Tried Arch Linux yesterday

Yesterday my work notebook got an upgrade from RHEL (Red Hat Enterprise Linux) 8.3 to 8.4 – normally not a big deal you would assume, but when dealing with internal IBM images, you’ll also download a complete Win10 virtual machine (more than 80% of the 8.8GB download), and while more or less everything is being drawn out of a VPN it all trickles down with about 5 MBit/s maximum speed – takes all day, although my cable network line could have handled 135 MBit/s… oh well…

“Well”, I thought after work, my son Jeremy advised me to try out Arch Linux years ago, and because that’s what they call a “rolling distribution”, it’s always current and comes with the latest and greatest packages, so let’s have a try. And so I installed that into a (kernel-based) KVM machine on my computer, giving it just 4GB of RAM, a 20GB part of my hard disk, and 2 CPUs.

And yes, it is what it says on its homepage – a “simple, lightweight distribution”. I installed the Gnome desktop environment, and so for the first time I saw the upcoming Gnome 40 (only rolling release distros like Arch plus the new Fedora have that one). It even came with the default background(s) from the Gnome guys, so it more or less looked identical to their image:

Gnome 40 desktop view

So if you’re curious how Arch looks, and like me you prefer the Gnome desktop to others, have a look at the Gnome site.

Other than that it’s really pretty minimal, so I see Jeremy’s point – you more or less build (or install) what you need, nothing else, nothing less – the default environment even doesn’t have a printer. So sleek, minimalistic, yes it is. And sexy somehow.

So I tried and installed tools like Firefox, Thunderbird, and Ardour using Arch’s internal ‘pacman’ tool, and yes, all the latest versions including Ardour 6.7 which is only a few days old while I’m typing this. So this is a very easy and convenient way to getting the latest of everything indeed.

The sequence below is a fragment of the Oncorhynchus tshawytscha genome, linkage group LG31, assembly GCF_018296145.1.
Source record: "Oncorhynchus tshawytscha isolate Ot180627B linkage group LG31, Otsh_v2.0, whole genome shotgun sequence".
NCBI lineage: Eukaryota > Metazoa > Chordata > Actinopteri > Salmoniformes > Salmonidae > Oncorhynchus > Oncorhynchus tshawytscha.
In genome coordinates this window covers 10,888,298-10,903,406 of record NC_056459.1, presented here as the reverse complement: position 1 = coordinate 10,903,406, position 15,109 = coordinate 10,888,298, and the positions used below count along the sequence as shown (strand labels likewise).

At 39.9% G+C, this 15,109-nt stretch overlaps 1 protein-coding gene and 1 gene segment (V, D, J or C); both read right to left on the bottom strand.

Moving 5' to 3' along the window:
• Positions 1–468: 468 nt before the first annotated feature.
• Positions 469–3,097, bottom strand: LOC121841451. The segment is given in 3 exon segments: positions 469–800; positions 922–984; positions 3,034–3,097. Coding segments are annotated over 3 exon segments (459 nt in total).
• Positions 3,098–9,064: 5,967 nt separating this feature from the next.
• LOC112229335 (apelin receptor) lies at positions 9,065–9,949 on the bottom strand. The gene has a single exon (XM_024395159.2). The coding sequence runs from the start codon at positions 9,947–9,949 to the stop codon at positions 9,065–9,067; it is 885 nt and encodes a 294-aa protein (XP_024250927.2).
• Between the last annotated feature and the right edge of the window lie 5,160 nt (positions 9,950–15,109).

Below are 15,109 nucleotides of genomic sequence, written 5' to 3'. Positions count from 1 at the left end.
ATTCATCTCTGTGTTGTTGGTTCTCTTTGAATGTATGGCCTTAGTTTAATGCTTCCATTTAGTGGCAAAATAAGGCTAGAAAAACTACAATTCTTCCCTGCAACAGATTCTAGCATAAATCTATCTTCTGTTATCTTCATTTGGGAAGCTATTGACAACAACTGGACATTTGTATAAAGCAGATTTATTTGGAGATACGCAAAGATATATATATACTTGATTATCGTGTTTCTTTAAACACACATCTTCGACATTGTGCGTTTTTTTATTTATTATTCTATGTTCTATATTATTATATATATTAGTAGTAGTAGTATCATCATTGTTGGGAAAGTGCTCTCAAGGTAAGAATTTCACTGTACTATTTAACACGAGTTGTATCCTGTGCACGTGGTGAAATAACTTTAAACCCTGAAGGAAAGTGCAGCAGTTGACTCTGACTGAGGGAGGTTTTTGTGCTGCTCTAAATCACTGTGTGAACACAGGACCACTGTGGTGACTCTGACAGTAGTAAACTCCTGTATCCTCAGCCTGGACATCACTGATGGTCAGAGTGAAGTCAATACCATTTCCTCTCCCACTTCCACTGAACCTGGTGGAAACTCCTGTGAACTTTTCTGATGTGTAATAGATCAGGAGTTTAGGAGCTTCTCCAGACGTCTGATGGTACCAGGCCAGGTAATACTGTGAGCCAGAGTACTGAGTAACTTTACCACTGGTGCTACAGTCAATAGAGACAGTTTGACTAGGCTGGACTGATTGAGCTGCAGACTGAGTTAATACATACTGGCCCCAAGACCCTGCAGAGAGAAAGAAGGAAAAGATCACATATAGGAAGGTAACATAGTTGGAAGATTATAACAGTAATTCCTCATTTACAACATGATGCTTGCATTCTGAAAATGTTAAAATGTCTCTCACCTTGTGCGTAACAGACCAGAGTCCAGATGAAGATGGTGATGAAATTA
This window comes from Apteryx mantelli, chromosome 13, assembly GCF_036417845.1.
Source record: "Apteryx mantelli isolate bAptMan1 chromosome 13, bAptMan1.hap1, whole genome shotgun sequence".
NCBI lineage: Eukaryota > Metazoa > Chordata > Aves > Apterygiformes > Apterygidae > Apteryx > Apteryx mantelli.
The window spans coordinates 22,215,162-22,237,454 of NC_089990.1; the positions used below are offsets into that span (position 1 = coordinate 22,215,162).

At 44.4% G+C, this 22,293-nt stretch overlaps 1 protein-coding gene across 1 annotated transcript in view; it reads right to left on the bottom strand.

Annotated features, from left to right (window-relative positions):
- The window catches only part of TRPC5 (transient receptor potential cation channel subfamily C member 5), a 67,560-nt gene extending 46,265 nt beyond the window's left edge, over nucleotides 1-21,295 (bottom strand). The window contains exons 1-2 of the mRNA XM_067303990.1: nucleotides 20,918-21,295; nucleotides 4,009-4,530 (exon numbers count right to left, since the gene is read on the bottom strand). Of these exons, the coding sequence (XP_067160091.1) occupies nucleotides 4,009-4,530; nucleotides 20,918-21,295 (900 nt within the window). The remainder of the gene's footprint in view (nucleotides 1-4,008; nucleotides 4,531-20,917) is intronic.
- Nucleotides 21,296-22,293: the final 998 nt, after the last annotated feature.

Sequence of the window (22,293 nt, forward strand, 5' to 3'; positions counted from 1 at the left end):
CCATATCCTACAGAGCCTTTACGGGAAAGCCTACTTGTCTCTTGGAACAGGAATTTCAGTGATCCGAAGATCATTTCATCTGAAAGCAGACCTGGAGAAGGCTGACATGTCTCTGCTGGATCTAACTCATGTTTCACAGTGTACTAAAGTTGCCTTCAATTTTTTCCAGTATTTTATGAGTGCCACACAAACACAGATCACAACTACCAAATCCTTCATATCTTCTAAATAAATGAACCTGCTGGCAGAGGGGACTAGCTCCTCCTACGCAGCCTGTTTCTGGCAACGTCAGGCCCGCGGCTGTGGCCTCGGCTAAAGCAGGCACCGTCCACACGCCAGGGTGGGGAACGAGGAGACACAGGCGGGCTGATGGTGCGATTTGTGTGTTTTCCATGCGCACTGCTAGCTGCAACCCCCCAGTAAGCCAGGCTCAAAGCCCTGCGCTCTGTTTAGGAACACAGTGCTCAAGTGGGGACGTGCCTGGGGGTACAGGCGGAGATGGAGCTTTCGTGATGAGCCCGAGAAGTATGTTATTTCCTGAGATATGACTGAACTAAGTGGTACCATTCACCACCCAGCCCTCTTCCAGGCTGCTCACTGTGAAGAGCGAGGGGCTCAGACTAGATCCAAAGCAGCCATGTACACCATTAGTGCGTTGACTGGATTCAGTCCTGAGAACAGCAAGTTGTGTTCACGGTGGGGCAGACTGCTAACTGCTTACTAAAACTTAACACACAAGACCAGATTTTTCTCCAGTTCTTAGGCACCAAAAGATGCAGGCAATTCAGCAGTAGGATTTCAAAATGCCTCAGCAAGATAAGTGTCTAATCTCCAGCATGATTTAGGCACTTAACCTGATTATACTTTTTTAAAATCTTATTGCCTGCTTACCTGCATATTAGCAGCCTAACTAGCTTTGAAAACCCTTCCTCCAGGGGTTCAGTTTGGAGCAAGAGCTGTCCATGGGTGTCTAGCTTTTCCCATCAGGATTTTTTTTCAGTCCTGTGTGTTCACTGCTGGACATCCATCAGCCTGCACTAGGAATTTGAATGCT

Would I need or even recommend it? Well about recommendations: for beginners, no – it’s much easier to recommend a standard Ubuntu or even Linux Mint (based upon Debian/Ubuntu but with more non-free stuff) to beginners than this – this is more for tinkerers who know exactly what they’ll want and/or need, and what not.

For me? Well having the latest and greatest does have its charm, but then there’s also not that much difference to, say, a Debian ‘Sid’ (unstable), and this. Both will give the latest stuff, and both will be managable by users who know their way around Linux, and how to react should things break or not work out immediately (think of greater transitions like from Gnome 2.x to 3.x) – but do I need this in my day-to-day usage of my own machine? I think not. I’m not that much interested in the system(s) per se, but want a reliable and configurable environment on which I can run my photo and music apps, handle mail and basic web browsing, all that day-to-day stuff. It’s not that sexy if you first have to deal with and fix your latest updates/upgrades rather than beginning whatever you wanted to do right away. So for me, a current Debian stable is just the way to go. Or, if you want something more recent, take Ubuntu (although the upcoming Debian 11 ‘Bullseye’ will be newer than the 20.04 LTS of Ubuntu of course), or any of its derivates (a friend from Paris takes ElementaryOS, a strikingly beautiful descendant of Ubuntu which looks a bit like MacOS).

To each their own as they say. Anyway, very cool and interesting to look over the proverbial fence, and to try out Arch. Somehow I still love its simplicity, and the idea behind it. So, if you want to see it, try it – recommended indeed. At least you’d never have to install a new version anymore… 🙂

Philosophically, Arch is a bit more lax compared to Debian concerning the ‘free’ (in free and open source), but both are more or less the opposite of ‘Enterprise’, which I like a lot. Both Arch and Debian are even a lot less commercial than Ubuntu, and unlike that (which is built by the staff from Canonical) they’re not companies, so they can’t be bought, sold, and ruined in any way, and I love just that. It’s a thing called ‘freedom’, and that has values far beyond monetary ones. Think about it.

As always, thanks for reading.

P.S.: While I’ve been at it, I could of course also have had a look at KDE Plasma – but ok, there are more rainy days to come, so… 😉